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This adorable Metro Vancouver police lab was just crowned the 'Top Dog' in Canada. Here's why

"It's a pretty big deal."

A Metro Vancouver pooch claimed the top prize at a national police dog competition in Alberta. 

The Canadian Police Canine Association hosts the annual dog trials to bring law enforcement officers together from across the country to compete for the coveted title of Canada's “Top Dog."

This year, the National Police Dog Championships were held from Sept. 7 to 10 in Camrose. Two teams represented the Metro Vancouver Transit Police (MVTP): Const. Dugald Shillito with K9 Scout and Const. Daniel Campagne with K9 Strider. 

Const. Shillito and Scout won the Overall Nation Detection Dog Champion title, which is a first for the Transit Police.

There are several categories of competition throughout the four-day event, including obedience, agility, evidence search, tracking, building searches, compound searches and criminal apprehension. 

MVTP Sgt. Gord McGuinness is in charge of the department's K9 Unit and tells Vancouver Is Awesome in a phone interview that there's a specific component for detection dogs. Whether they do narcotic or explosive detection, these pooches will compete against each other performing tasks in a myriad of different venues, vehicles, buses, buildings, and other places that they encounter in their daily work.

This year, there were 21 detection dogs enrolled in the detection-specific competition, representing the RCMP, municipal police departments, and the Canadian Border Services (CBSA).

"It's a pretty big deal," McGuinness adds, noting the national event brings teams together from across Canada to compete under "one umbrella."

Explosive detection dogs in Metro Vancouver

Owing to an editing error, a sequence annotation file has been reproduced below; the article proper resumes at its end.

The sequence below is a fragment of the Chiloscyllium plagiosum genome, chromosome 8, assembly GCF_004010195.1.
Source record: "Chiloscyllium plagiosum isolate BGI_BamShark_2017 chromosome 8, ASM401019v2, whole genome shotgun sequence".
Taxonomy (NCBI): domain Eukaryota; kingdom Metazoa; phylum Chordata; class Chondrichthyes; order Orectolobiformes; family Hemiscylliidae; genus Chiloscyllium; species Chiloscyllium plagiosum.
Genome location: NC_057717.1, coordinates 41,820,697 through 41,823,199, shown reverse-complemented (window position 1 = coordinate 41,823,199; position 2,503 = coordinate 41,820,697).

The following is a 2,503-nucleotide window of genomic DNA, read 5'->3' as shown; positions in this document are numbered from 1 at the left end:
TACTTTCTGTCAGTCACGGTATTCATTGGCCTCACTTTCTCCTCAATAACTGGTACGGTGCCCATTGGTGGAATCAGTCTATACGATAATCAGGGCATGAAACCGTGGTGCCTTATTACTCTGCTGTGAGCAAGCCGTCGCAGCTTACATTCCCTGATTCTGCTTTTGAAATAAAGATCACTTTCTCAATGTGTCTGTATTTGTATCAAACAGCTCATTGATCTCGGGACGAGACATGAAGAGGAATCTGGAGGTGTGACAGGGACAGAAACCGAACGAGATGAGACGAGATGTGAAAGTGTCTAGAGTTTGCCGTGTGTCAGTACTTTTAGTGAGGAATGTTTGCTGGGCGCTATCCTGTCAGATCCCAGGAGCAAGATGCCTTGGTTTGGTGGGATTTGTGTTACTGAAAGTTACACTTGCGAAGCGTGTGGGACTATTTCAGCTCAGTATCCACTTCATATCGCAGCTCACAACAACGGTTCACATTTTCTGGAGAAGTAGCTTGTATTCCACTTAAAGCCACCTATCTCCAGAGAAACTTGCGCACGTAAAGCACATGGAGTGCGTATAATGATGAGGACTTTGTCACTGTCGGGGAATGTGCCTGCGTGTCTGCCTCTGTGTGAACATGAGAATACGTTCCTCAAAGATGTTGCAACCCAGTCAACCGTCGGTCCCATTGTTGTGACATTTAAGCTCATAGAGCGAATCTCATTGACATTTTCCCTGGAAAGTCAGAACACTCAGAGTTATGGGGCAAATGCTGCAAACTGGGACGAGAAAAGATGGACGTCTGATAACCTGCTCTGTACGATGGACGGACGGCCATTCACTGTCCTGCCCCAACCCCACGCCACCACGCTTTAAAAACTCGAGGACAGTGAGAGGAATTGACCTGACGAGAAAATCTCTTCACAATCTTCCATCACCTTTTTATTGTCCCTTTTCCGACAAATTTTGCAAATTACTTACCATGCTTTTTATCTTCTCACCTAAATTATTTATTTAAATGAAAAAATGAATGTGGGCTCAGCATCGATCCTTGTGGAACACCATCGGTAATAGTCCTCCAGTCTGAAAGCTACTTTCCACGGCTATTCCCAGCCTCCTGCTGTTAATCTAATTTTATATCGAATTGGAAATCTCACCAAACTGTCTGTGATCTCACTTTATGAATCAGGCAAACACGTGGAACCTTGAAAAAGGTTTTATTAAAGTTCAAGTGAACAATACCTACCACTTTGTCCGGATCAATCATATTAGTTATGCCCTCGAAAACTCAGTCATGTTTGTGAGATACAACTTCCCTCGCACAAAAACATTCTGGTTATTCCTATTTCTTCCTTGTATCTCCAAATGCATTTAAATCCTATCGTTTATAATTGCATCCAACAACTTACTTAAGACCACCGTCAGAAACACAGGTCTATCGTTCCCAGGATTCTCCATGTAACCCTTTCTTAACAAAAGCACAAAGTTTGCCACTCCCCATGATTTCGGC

The MVTP K9 Unit is the country's largest single-purpose explosive canine unit, focusing exclusively on explosive and firearm detection. However, the bomb sniffers competed against other detection dogs, such as ones used by CBSA officers to locate narcotics at the border. 

"At the end of the day, odours are odours," McGuinness says. "Whether you're looking for a narcotic or an explosive...it comes down to the handler's ability to read the dog, the dog's intensity on his search, and just being able to work as one with your dog to fulfill that common purpose of locating either narcotics or explosive." 

The champions, Shillito and four-year-old Scout, who is a black labrador retriever, have been working together with the Transit Police since 2019. 

Campagne and Strider, the other pair that competed, finished in the top 10. Strider is hugely popular around the Lower Mainland because he looks like a little doggy detective with his red moustache

With 220 million scent receptors in their nose, dogs have a keen sense of smell that allows them to quickly determine the presence or absence of odours given off by explosive materials.

The MVTP K9 Unit is also the only one in Canada with dogs that do vapour-scent deployment. 

"And what that is, is picking up explosives on moving targets," McGuinness explains.

"So this would be an example where you've got someone in a mass pedestrian environment walking in and a suicide vest and the dogs, just searching multiple people and picking up that odour on a person that's moving and tracking that person until they can be identified by police."

Meet all of the K9 members with the Transit Police in this adorable photo gallery

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